Who: Abigail de Casanova has come a long way from the pompom-adorned alpaca sweater she wore on her first day of school after moving to United States at age 13. Today the fashion designer, makeup artist, hairstylist, and head of the DC Fashionistas wouldn’t be caught dead donning such a major fashion faux pas. But there are still signs of her Peruvian roots in her current style. It’s travel—exotic locales inhabited by people with styles and clothes completely foreign to her—that inspires this beauty and fashion jack-of-all-trades. But even now she still winces when looking back on that first day of school.
“Now that I think about it, I would have skipped the pompoms,” she says.
Where to buy it: Abigaildecasanova.com
Who: Lara Akinsanya, a 31-year-old biochemist by day and fashion designer by night. She works in HIV clinical research and never really dreamed of becoming a fashion designer, but she decided to create clothes that worked for her: “I just liked fashion. When I started getting older and having the choice on my own personal style, I didn’t like black; I like colors. I wanted to make it my own and let it reflect my own personal style.”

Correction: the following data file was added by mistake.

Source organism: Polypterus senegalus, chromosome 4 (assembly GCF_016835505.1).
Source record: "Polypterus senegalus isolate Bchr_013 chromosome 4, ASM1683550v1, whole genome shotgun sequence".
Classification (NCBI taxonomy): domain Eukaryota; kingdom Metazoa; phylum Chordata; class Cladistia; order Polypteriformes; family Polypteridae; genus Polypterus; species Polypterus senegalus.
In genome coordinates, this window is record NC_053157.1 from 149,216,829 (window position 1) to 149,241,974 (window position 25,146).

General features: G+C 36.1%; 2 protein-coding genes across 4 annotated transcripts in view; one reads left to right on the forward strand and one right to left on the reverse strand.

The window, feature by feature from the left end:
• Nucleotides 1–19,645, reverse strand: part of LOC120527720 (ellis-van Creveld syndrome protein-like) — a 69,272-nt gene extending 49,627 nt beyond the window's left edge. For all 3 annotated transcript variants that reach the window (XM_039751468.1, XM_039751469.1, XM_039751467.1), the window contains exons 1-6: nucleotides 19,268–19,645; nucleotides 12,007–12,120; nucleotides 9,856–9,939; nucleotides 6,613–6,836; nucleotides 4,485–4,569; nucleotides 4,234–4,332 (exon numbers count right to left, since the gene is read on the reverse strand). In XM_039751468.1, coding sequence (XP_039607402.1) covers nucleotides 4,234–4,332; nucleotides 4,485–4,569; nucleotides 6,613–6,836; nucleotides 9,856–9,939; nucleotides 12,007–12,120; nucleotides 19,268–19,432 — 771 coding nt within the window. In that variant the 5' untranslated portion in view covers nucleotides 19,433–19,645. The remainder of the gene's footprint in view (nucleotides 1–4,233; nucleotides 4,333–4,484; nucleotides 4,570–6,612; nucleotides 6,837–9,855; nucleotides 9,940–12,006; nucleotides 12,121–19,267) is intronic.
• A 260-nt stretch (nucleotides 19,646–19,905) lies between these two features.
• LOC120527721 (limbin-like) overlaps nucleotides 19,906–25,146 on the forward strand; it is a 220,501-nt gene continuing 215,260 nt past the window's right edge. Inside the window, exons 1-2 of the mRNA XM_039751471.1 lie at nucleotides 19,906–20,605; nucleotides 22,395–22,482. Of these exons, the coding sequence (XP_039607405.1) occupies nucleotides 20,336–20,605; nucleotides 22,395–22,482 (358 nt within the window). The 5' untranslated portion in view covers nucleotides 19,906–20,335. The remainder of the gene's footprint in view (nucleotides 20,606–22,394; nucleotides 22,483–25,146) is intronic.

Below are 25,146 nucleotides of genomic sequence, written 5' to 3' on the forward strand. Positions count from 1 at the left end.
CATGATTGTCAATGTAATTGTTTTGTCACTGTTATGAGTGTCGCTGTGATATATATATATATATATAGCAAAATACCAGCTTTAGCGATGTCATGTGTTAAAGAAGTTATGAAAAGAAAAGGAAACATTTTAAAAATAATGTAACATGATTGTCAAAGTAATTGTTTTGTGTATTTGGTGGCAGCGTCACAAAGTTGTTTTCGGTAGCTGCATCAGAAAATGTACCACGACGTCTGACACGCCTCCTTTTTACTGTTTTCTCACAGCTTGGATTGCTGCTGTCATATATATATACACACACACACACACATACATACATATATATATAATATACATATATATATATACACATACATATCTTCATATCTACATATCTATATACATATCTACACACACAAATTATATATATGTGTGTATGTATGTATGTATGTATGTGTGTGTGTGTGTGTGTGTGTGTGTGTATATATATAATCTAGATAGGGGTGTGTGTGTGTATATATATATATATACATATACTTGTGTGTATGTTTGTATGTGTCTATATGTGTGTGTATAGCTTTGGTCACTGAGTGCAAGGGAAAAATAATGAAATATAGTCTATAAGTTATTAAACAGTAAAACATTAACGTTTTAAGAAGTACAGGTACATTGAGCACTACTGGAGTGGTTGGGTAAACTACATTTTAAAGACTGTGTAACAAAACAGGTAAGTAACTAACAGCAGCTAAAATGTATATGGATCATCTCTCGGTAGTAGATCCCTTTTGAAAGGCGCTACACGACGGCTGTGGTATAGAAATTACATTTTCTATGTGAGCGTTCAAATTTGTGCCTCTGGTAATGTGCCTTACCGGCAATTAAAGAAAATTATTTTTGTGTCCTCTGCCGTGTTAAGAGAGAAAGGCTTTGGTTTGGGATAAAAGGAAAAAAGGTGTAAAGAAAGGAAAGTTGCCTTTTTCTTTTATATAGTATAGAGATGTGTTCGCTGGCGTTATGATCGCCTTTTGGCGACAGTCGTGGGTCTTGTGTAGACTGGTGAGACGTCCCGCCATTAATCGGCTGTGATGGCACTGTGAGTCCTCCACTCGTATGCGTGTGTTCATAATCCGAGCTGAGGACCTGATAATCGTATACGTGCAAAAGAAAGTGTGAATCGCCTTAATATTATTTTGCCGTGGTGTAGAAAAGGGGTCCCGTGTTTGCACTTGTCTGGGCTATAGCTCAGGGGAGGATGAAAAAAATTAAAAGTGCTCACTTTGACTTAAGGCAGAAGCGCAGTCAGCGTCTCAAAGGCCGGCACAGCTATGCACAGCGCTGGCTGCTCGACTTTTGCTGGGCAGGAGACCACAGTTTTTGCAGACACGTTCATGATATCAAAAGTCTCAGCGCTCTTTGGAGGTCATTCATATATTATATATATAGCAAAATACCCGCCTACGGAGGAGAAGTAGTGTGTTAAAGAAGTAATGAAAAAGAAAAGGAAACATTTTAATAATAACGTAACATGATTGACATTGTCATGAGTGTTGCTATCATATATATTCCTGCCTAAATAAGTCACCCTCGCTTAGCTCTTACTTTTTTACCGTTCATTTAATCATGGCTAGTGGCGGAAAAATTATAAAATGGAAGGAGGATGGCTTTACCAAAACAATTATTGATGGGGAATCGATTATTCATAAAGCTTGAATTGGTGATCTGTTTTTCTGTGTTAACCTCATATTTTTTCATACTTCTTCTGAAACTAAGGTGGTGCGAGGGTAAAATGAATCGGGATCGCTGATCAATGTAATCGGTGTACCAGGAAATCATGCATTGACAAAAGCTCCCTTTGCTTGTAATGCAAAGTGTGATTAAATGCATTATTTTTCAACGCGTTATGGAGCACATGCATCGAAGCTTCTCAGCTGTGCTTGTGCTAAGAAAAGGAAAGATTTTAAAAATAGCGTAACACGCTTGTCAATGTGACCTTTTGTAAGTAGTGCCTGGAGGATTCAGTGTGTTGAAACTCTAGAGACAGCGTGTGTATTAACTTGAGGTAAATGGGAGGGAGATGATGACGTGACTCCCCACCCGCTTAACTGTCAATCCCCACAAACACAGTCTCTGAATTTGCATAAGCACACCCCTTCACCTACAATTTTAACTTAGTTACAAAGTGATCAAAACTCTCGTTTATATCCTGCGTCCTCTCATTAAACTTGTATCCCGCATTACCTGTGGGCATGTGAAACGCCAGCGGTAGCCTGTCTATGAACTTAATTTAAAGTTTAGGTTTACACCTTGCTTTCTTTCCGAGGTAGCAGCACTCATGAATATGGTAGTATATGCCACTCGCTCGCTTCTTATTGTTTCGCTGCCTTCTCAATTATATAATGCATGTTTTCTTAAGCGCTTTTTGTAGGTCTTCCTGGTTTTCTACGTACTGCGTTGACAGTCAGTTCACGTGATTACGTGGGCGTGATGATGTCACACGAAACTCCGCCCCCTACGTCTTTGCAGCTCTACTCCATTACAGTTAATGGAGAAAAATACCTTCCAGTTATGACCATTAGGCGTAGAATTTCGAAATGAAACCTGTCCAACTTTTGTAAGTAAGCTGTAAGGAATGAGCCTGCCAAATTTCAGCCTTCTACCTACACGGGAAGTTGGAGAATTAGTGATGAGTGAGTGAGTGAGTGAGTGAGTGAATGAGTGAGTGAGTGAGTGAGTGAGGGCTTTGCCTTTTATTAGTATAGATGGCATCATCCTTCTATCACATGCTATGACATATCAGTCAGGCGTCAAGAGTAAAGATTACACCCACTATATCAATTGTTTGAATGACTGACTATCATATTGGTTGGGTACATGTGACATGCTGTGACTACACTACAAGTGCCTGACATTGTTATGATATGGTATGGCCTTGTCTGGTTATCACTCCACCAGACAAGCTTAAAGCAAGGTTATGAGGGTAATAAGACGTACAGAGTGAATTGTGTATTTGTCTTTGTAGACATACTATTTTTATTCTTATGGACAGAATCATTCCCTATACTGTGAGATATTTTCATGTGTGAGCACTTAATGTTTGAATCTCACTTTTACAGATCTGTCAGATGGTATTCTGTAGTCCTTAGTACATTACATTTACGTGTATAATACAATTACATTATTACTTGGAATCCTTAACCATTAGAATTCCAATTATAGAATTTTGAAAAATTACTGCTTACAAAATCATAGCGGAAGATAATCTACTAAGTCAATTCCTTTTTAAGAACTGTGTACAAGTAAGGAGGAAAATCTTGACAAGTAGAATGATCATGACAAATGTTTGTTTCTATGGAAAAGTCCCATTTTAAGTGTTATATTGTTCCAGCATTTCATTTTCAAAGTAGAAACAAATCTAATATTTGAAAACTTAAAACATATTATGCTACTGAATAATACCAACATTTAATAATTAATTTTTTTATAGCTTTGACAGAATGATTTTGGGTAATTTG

Where to buy it: On her Web site, lshandi.com, or at Caramel Boutique on U Street. Her designs are also sold in stores along the East Coast, including Patricia Field in New York and Rag Junkie in Florida.
What: Classic pieces and custom clothing for men and women, including bridal wear, evening wear, and business wear, as well as alterations. Also custom home decor, including drapery and upholstery.
Who: Kymberly Davis, a budding designer based in Fort Washington who currently works as an executive assistant for a contracting company. Davis works an early shift so she can focus on her designs after work and on weekends.
Where: Learn more about Davis at her Web site, kdavisdesigns.com, and place an order by calling 202-680-4943.
Early beginnings: When Kymberly was in elementary school, her aunt taught her to sew, and what started as a hobby became a passion. She’s still in the process of becoming a full-time designer, which has proven difficult at times: “I’ve been sewing for over 20 years. It’s been a while, and it’s much more challenging when you have to work another job.”
The art of fashion: Kymberly’s ultimate goal for her work isn’t mass production. She enjoys not only the design aspect of her business but also constructing garments. Her clientele is mostly executives, so she often designs suits, but she has also made clothes for weddings.
Who: Alex Ayrom, 43, one of three owners of Moojoo Ken boutique, was born in Iran and moved to France before settling in the United States in the late ’70s. He earned his master’s degree in French literature in Mississippi and taught at George Washington University and DC’s Cardozo High School before opening the boutique with John Mark Anderson and Heather Dadmanesh.